Nearly one-in-four private sector jobs held in February have been lost in the pandemic. That’s how we read this analysis by the Washington Research Council.
Private sector claims since March 1 are 23.4 percent of February employment. The arts, entertainment, and recreation sector has been hardest hit as a share of February employment, but the highest number of initial claims since March 1 have come in the accommodation and food services sector.
Emily Makings writes,
Initial claims for unemployment insurance (UI) increased to 496,718 in last week’s report (covering the week of April 19–25). This was the first week in which people who are not typically eligible for UI (like independent contractors) were able to apply for benefits, pursuant to federal COVID-19 relief bills. But initial UI claims under the regular state program increased too. Continuing claims were 959,190—more than double the number in the week before. Total claims reached 1,455,908.
The Tax Foundation has been tracking national claims.
Approximately 12.9 percent of the U.S. civilian labor force has now applied for or is receiving unemployment compensation benefits (through April 25, the latest data). The previous high was 7.9 percent early in 1975 during a recession, with a Great Recession peak of 4.8 percent between February and April 2009. Entering March 2020, unemployment claims as a percentage of the civilian labor force stood at 1.4 percent.
According to TF, Washington now ranks 9th in UI claims as a share of the civilian workforce, at 18.6 percent.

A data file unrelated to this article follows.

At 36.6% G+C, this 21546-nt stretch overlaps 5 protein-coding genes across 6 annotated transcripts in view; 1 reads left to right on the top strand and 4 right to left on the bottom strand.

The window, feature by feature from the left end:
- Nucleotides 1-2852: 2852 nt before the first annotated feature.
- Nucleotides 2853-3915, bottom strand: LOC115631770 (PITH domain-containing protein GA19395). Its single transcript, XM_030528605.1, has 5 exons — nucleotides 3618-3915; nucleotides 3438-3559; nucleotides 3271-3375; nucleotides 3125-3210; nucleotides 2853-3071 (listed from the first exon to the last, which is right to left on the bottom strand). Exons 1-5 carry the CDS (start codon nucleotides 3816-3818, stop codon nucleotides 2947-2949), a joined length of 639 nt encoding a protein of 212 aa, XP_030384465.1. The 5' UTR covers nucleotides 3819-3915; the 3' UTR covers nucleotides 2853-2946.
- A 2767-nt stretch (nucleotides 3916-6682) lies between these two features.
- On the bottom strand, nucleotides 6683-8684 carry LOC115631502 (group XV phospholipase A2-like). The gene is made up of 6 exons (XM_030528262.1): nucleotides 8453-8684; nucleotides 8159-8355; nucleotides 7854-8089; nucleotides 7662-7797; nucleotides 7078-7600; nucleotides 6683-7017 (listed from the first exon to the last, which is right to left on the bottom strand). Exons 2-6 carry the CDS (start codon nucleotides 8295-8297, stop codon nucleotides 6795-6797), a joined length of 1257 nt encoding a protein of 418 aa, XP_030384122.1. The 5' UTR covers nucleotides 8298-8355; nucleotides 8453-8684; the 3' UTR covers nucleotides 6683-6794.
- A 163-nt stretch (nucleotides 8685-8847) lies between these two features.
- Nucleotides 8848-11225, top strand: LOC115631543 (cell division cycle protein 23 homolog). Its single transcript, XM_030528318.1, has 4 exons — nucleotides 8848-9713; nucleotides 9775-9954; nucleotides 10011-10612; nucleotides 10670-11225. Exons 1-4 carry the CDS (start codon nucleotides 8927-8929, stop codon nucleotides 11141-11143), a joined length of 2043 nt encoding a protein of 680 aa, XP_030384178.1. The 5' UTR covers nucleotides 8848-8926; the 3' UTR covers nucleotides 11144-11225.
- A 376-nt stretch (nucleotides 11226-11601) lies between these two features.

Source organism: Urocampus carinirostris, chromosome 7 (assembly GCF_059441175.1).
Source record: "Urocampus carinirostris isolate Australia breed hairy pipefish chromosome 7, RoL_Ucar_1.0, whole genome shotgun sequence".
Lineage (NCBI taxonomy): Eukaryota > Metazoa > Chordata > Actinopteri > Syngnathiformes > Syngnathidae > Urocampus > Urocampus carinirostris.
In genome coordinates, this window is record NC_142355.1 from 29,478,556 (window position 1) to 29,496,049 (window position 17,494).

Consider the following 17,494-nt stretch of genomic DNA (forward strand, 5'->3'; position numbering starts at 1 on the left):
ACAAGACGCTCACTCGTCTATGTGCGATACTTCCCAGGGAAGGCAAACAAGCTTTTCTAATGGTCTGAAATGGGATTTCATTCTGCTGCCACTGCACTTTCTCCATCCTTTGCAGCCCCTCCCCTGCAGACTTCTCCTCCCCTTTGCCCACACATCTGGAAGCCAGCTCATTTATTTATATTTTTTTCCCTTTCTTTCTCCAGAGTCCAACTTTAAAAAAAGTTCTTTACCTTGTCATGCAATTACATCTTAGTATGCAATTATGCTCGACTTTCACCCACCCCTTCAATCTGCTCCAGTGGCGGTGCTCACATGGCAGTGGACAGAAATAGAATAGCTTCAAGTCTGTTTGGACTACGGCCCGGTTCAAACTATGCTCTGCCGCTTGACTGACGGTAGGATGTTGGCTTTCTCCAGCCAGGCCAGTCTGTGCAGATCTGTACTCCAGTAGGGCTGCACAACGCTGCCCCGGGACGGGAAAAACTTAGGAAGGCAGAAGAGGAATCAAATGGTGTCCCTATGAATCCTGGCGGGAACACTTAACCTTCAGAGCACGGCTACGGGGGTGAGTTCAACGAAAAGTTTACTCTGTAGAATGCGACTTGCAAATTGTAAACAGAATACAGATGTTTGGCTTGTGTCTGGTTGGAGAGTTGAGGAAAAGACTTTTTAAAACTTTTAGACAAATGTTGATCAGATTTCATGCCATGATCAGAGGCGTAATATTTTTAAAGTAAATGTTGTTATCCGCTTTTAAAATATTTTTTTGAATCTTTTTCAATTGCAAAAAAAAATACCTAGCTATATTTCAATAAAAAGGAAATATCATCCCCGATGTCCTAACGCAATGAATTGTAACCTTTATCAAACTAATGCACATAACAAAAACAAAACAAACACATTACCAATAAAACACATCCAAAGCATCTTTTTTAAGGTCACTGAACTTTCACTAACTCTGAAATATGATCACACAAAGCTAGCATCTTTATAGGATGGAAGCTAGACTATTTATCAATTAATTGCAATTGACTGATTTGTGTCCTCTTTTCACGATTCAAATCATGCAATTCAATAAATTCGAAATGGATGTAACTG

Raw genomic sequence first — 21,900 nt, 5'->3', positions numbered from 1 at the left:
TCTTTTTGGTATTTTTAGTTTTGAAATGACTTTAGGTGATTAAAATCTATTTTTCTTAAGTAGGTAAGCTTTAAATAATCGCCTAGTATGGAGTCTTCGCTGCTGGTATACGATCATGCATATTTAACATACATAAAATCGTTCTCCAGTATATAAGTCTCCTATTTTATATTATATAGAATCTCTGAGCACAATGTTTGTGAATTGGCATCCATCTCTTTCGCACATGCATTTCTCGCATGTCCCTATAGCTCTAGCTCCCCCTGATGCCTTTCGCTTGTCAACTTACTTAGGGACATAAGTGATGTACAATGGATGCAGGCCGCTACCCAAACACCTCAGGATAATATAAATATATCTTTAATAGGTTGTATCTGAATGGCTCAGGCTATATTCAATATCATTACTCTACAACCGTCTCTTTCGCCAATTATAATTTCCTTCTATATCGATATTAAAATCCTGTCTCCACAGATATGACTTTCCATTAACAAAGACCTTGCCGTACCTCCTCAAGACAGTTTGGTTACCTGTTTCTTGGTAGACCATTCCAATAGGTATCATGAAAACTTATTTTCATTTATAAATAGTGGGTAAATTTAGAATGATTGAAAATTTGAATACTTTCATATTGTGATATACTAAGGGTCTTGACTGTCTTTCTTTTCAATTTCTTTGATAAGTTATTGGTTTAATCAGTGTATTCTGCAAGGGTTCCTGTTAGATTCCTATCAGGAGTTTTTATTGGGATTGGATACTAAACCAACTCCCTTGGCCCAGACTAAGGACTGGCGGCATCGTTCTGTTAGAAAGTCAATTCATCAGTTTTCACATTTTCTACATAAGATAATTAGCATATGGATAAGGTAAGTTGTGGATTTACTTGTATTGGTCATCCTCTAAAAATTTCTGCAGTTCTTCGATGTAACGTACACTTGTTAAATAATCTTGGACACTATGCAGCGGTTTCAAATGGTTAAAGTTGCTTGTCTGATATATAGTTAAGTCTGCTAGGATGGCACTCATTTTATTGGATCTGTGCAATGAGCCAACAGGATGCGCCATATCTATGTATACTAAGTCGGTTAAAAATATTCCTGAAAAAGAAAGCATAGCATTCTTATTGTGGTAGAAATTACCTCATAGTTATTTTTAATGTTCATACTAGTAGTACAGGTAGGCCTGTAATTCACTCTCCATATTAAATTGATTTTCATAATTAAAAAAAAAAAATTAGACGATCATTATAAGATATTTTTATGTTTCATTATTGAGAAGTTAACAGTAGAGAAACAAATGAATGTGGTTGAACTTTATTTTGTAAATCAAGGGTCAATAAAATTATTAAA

As the coronavirus recession extends, state unemployment insurance trust funds face a major test. The TF map below shows solvency levels of the trust funds, explained this way:
Entering the crisis, 21 states’ unemployment compensation trust funds were below the minimum recommended solvency level to weather a recession. Six states had less than half the minimum recommended amount, representing 37 percent of the U.S. population.
Crucially, a solvency level of 1 indicates the ability to pay out claims for one year during a Great Recession-like event, and as of April 25, nearly 21.3 million people had filed for unemployment, 418 percent of the worst Great Recession level. A level of 1 now suggests the ability to pay out current claims for only a little under 13 weeks—and of course, states have already started paying out these new claims. Our map above draws from the most recent fund financial data and claims figures, taking into account payments already made, to project how many weeks each state’s fund has left.
Washington ranks No. 23, with a solvency level of 1.18.
California, which ranked No. 50, with a scanty solvency rate of o.21, became the first state to borrow from the federal government to make unemployment payments. The Wall Street Journal reports,
The Golden State borrowed $348 million in federal funds after receiving approval to tap up to $10 billion for this purpose through the end of July, a Treasury Department spokesman said Monday.
The U.S. government also has approved loans of up to $12.6 billion for Illinois and up to $1.1 billion for Connecticut through the end of July to replenish state unemployment-insurance funds, though the two states hadn’t yet started borrowing by the end of April. California was the only state to have accessed the program so far in the current downturn, the Treasury spokesman said.
Another TF map presents estimates of the number of weeks states’ trust funds can cover. California is shown has ranking No. 43, able to cover just 2 weeks. Washington ranked No. 27, able to cover 11 weeks.
Hard times, for sure. It will be good when people are able get back to work safely.